3) We get a very bullish day and the markets shoot higher with the inverse Head and Shoulder target in the backs of everyone's minds. This would be about 1090 on the SPX. Follow through then on Monday to hit the target. I don't like this scenario because of a) resistance b) DOW would probably make a new high if the SPX went to 1090. c) my counts would be stretched to the limit and I'd have to make a bunch of new charts. d) up volume ratio would probably be too much to support a Minute [ii] count.

4) My counts are all wrong and back to the drawing boards this weekend.

So basically we have a high chance of a big sell off tomorrow...maybe :)

Unknown said...

Many of the November 2 thread's comments re. Unions were a bit much...

Like the unions are the cause of all of society's ills.

I worked for the railroads and GM, both bastions of unionization. While there were slothing workers, let's face it -- it was ALWAYS question of poor management which ran those companies into the ground.

If you provide poor service or poor products, it doesn't matter whether you are unionized or not what will happen in the long run.

I think the key point re. Unions and the visceral hate some quarters have for them is a rejection of any sort of collective action on a problem -- whether it is economic justice, health care, education or what ever.

If there is no collective action, TPTB call all the shorts. Look at the past 40 years.


VK said...

So what was Mister Ilargi talking about one year ago? :)

On Nov 3 - Y O'bama

Ilargi writes a letter to then presidential candidate Obama

If you're looking to find a presidential role model for what you are about to face, you need to go back much further in history. You have to look at Abraham Lincoln for guidance. Your most daunting task is not turning the economy around. You will be remembered in history as the man who either did or did not save the Republic.

Stern words there and here I thought Ilargi was of sunny disposition :P

You will need to demand that ALL companies in the US that can't survive on their own two legs, will be allowed and made to fail. You cannot save some taxpayers’ jobs at the expanse of all other taxpayers. The diseased parts of the economy will have to be cut out.

On Nov 4th - There ain't no cure
Once again the focus is on Obama,

If he wishes to prove himself to be a true leader, his mission will be to soothe the pain, to stem the bleeding, to minimize the suffering of the herd, and most of all to stop the lying and cheating that has come to define the nation, at the latest ever since Greenspan took over the Fed in 1987.


There will be enormous pressure on the new president to follow the path set by the IMF and the World Bank, whose solution has always been to live off the misery of people in far away corners of the planet. We can but hope that Obama has the guts to shut off access to that path. But I’m not sure of that by any means: it has been the American modus operandi for far too many years.

Does anyone else want a stiff drink?

On Nov 5th - Bittersweetness
Ilargi was happy about Obama winning but sad about loss of gay rights. One year later the O'man just turned out to be a GS puppet :(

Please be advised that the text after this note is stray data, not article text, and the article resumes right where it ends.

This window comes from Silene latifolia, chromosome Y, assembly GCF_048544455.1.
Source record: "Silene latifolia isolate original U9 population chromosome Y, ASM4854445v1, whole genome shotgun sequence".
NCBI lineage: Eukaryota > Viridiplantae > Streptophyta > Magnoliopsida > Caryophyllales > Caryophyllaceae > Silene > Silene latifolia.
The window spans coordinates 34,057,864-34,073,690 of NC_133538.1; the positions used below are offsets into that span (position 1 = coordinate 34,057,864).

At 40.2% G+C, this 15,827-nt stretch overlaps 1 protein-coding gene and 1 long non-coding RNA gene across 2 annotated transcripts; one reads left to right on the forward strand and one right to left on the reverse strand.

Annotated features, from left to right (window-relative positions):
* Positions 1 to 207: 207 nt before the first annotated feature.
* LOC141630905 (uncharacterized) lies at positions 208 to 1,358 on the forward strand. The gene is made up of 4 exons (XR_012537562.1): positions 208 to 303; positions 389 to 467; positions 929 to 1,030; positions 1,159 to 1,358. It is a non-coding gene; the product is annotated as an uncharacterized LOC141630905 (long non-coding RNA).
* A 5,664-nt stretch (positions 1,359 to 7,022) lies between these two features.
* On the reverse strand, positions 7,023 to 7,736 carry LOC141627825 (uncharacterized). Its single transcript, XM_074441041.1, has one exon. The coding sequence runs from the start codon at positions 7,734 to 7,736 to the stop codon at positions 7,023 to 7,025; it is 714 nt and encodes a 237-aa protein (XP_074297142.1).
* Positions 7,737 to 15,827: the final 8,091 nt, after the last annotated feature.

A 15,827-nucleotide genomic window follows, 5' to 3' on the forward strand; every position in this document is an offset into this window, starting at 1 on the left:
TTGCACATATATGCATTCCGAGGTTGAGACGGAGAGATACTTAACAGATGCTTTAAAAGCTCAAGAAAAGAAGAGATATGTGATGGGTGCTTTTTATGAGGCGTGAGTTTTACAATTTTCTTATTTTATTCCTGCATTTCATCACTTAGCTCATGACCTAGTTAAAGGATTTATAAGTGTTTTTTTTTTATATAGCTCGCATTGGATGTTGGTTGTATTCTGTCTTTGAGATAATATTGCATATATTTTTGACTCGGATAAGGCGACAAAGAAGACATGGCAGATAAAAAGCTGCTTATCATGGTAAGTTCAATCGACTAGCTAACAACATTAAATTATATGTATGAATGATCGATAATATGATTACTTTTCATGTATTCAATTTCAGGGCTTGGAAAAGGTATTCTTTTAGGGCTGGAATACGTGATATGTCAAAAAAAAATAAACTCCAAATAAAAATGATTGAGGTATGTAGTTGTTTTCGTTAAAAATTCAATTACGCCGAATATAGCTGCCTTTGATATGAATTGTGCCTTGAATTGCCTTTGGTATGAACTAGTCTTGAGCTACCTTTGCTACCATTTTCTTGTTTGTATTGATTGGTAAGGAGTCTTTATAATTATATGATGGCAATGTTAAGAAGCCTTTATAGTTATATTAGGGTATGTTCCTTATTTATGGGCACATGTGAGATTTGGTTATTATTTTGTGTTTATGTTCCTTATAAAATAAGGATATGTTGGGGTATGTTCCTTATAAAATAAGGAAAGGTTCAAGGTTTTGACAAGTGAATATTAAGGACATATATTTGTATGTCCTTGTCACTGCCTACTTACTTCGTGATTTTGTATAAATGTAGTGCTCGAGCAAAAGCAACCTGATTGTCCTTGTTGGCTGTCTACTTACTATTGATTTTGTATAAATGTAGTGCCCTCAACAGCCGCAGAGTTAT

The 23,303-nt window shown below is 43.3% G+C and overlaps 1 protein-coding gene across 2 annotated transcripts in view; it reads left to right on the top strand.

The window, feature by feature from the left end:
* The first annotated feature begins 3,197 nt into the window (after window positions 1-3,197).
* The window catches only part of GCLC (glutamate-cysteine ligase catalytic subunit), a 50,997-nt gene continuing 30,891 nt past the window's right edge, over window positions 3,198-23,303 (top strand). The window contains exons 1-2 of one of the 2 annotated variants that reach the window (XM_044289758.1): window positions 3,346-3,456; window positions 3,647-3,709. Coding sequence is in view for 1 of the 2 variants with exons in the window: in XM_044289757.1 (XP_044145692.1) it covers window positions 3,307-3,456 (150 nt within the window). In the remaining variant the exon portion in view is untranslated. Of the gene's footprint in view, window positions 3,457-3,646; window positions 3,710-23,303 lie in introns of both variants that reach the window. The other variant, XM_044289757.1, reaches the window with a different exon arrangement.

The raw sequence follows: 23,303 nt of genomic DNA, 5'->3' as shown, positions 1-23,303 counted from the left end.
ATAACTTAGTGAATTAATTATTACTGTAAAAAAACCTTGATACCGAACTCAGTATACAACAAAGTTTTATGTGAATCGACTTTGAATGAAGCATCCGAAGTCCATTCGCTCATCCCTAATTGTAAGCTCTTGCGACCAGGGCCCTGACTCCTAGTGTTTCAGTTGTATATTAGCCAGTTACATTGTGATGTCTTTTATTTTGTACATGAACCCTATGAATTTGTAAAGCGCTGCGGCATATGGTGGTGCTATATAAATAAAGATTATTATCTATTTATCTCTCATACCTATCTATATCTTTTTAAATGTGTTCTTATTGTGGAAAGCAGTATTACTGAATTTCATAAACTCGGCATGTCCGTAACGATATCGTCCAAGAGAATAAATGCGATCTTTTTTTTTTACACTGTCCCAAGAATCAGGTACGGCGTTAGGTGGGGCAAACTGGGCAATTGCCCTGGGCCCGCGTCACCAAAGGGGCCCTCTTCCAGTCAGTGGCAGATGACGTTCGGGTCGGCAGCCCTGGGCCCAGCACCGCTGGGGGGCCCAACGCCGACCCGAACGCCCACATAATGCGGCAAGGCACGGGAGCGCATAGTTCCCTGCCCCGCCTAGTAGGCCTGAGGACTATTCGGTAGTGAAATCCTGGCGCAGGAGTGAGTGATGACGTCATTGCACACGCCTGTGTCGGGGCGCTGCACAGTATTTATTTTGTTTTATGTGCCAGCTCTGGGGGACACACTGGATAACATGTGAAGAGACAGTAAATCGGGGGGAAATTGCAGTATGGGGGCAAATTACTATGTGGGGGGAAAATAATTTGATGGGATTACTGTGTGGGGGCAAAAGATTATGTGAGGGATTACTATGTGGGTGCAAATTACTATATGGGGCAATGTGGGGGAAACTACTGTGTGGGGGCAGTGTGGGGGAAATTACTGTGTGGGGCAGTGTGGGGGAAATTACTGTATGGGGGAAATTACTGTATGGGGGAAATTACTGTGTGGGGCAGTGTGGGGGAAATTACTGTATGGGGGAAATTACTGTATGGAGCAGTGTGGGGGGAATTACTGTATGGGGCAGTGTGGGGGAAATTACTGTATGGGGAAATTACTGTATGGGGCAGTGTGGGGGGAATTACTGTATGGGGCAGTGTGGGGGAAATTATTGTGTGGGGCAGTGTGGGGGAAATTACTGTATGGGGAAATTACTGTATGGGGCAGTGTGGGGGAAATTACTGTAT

I want to talk about the economy, Mr. President. I've seen who your economic advisers are, and that fills me not with pride but with a frozen chill. You know, Albert Einstein said that "The significant problems we have cannot be solved at the same level of thinking with which we created them." That is a very wise observation. Albert was as good a thinker as he was a physicist.


You need to withdraw all government support for Detroit, and let Ford and GM fail if they can't stand upright on their own. Same for all financial institutions. No more bail-outs, they just cut the trust level ever lower.

VK said...

Two years ago on TOD canada, we just had an environmental round up by Stoneleigh

The dominant theme today is water, notably the effects of too much or too little of it. Climate change is predicted to impact on water supplies severely in many places, through both diminished rainfall and increased evaporation, while in other areas rainfall may increase to dangerous levels. Food supplies are also likely to be impacted. This has significant implications for the stability of the human societies affected, which has been recognized as a security issue for wider areas.

On the Canadian energy scene, resource royalties, pipeline construction and a reduction in natural gas drilling stand out. Oil and gas exploration continues in the Orphan Basin in the Newfoundland and Labrador deep offshore, and Alberta research institutes get excited about biodiesel from canola.

VK said...

Commenter GSJ was very prescient one year ago I must say,

My apologies for not making my point clearer. I wasn't saying that Obama's being a Harvard-trained lawyer, Chicago-bred politician, and friend of Goldman Sachs precluded him from becoming comparable to the individuals you and others have mentioned ... only that it is very premature to make such comparisons and allusions. For example, there is a real good chance (Ilargi's posted advice notwithstanding) that the Goldman boyz will be running the public purse in Obama's administration just like they did in Bush's. We'll know a lot more about Obama's character shortly that we don't know now...keep your eye on his appointments...that will be the first sign of whether we can look forward to sage and prophet or to business as usual--but with eloquence this time instead of buffoonery.

jal said...

“Paul's bill is probably most useful as an example of what happens to any proposal that goes through the Capitol Hill wringer. Everything comes out in 2-D, without any depth perception, assuring that nothing is done to hurt the interests of the capital that owns the 3-D machine and keeps it lubricated.

... if Geithner's forced out, his place will be filled by the next drone. People talk about Paul Volcker and Elizabeth Warren for the post, but they would be powerless sitting ducks in a bankers pond. ”